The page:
Today's poem is by Anthony Frame
Everything I Know I Learned from Rachel Maddow
If truth really is relative, then power
is defined by the size of your voice.
I've studied enough semiotics to know my body
is a sign and every word is significant.
Like my beard, which has nothing to do
with my wife. My cover-ails are a costume
worn to ward off customers who say,
It's none of my business, but are you ...
I don't know how to keep smiling, how to be
comfortable in my confused DNA. Mostly,
I want arms that don't surprise when they
lift a ladder. I want hair that is the twin
of wind gusts, and I want it nowhere near
my ass. It's the crisis I see in trees just
before fall. I know this is a zero-sum game,
but my voice needs more than a blow horn,
especially when editors encourage me to kill
my I. So, don't ask me, I'm too busy
blowing smoke out of my truck's window.
Blame my molester for his definition of love.
Blame my uncle who trimmed my girly eyelashes.
Blame the 1990s, when every window was
cracked but none were shattered. My problem
is I've never been good at self-
analysis. My expertise is in incomplete
metamorphosis. So, go ahead, blame me.
Have you seen the box elder bug?
Its little body, black and curling
along the earth. Its sharp red lines
defining its segments the same way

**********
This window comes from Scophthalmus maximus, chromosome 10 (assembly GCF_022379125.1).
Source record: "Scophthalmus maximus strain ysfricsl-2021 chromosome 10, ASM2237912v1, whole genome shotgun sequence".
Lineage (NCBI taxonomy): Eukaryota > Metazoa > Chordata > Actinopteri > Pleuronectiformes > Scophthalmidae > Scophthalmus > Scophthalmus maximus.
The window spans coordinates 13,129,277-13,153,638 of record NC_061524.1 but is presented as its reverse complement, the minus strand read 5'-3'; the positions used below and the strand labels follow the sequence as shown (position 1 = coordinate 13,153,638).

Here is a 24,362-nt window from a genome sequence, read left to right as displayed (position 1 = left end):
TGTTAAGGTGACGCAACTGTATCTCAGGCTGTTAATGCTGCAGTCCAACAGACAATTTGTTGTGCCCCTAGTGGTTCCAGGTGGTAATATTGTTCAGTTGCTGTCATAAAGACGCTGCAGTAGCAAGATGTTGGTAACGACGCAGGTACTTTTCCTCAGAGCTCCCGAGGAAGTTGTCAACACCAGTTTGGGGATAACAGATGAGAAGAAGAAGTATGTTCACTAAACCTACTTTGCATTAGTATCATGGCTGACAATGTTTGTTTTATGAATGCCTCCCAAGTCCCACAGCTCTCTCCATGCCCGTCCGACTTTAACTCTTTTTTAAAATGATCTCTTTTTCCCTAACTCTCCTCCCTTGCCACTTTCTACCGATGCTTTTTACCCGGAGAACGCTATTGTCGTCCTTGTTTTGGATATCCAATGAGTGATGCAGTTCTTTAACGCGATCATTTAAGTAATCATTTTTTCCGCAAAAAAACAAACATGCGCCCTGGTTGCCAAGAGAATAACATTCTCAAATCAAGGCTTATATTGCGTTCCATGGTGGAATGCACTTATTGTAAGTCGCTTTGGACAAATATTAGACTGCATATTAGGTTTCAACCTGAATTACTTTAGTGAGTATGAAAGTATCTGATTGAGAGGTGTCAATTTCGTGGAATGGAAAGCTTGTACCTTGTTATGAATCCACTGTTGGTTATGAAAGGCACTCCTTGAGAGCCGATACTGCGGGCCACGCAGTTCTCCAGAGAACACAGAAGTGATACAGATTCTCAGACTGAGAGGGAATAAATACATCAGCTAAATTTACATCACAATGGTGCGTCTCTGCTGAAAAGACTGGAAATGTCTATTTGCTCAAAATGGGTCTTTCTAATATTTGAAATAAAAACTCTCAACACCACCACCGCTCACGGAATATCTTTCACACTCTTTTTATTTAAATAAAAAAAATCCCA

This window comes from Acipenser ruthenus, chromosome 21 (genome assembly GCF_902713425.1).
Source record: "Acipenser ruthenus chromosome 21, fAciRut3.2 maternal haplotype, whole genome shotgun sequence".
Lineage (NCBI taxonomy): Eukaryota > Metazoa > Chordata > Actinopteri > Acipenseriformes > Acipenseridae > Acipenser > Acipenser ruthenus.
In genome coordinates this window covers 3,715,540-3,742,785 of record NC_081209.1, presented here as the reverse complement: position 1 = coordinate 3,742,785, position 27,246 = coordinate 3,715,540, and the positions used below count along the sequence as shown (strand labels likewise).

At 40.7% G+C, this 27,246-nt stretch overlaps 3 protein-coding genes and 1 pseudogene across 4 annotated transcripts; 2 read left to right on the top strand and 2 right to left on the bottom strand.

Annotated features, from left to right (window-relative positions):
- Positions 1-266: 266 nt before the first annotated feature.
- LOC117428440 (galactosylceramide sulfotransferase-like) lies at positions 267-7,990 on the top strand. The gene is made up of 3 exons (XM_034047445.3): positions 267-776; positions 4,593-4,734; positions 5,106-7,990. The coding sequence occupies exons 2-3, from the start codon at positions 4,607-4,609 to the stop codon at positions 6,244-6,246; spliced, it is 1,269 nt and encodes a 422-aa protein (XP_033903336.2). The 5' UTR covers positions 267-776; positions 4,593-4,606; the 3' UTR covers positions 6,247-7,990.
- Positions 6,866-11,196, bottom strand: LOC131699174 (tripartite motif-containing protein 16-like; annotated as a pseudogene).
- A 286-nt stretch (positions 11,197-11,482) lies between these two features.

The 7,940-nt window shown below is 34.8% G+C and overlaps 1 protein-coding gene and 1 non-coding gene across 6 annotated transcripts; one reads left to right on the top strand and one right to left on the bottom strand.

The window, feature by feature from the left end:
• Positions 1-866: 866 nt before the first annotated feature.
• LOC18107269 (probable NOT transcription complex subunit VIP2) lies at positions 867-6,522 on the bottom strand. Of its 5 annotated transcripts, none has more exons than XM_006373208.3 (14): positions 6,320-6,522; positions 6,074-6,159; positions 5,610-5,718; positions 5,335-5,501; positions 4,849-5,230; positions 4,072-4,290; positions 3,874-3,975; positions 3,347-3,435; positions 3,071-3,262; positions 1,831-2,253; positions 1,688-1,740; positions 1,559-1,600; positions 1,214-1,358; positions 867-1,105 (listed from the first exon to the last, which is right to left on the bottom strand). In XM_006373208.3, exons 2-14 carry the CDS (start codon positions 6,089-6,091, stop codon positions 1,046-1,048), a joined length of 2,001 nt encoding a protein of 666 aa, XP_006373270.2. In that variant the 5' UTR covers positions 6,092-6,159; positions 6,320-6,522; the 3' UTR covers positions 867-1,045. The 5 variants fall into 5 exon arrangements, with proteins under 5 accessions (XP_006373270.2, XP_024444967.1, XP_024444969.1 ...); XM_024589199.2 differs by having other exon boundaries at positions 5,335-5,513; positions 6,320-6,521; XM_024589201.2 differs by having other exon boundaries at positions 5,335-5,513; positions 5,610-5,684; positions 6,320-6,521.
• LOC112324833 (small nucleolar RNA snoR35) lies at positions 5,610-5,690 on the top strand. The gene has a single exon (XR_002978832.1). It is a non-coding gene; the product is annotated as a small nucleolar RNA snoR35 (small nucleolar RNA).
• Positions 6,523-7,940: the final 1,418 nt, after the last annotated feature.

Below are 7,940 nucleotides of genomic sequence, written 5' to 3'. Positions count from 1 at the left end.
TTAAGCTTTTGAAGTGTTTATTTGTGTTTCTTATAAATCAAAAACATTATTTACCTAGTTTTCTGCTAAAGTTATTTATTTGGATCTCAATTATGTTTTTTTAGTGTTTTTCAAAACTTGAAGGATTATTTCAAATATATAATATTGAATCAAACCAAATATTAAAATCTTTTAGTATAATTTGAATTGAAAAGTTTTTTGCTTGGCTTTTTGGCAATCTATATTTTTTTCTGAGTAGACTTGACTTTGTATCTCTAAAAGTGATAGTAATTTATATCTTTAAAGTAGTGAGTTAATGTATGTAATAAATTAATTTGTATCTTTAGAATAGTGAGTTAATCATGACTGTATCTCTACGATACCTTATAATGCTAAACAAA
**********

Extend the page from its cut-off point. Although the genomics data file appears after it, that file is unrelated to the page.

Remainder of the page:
our veins define our segments.
I've seen it, so close it seemed
I could hear it sing. It seemed
I could almost see it think.
There's an old joke here, about a fly,
a window, and the dying thoughts
of an order of insects that only
knows to feed, to breed, to move
toward the heat of the rising sun.
The beetle flies to the brightness,
then it marches through the grass,
up your aluminum siding, searching
for morning moisture, for silent solitude
among the many. The box elder bug
doesn't sweat though it looks so,
thanks to the dew that compels it
to crawl up the east side of anything
vertical, anything away from shade.
There's a pun here, about ghosts,
about the soft darkness of hearts,
we who have hearts that aren't
thin slivers surrounded by steel skin.
Watch its eyes, too small to be seen
as they compound me into thousands
of pieces. No, the box elder bug won't
damage the trees and seeds it lives on
but when you see it you'll call me,
you'll call it the devil's heart as it
scrambles away from my shadow.
I know I'll kill it and the poison will work
slowly. Still, the dormant Buddhist in me
thinks my mind will be lucky if it returns
as a beetle or a fly. I've seen box elder bugs
up close. I've seen them burst among
the grass like stars. I watched one die
in the hardened palm of my hand,
the black shell curling in on itself,
the beetle squirming as if it could
consider its next life, the red veins,
the blood pounding our bodies,
our hearts, the eternal eclipse.
Copyright © 2013 Anthony Frame All rights reserved
Reprinted by Verse Daily® with permission
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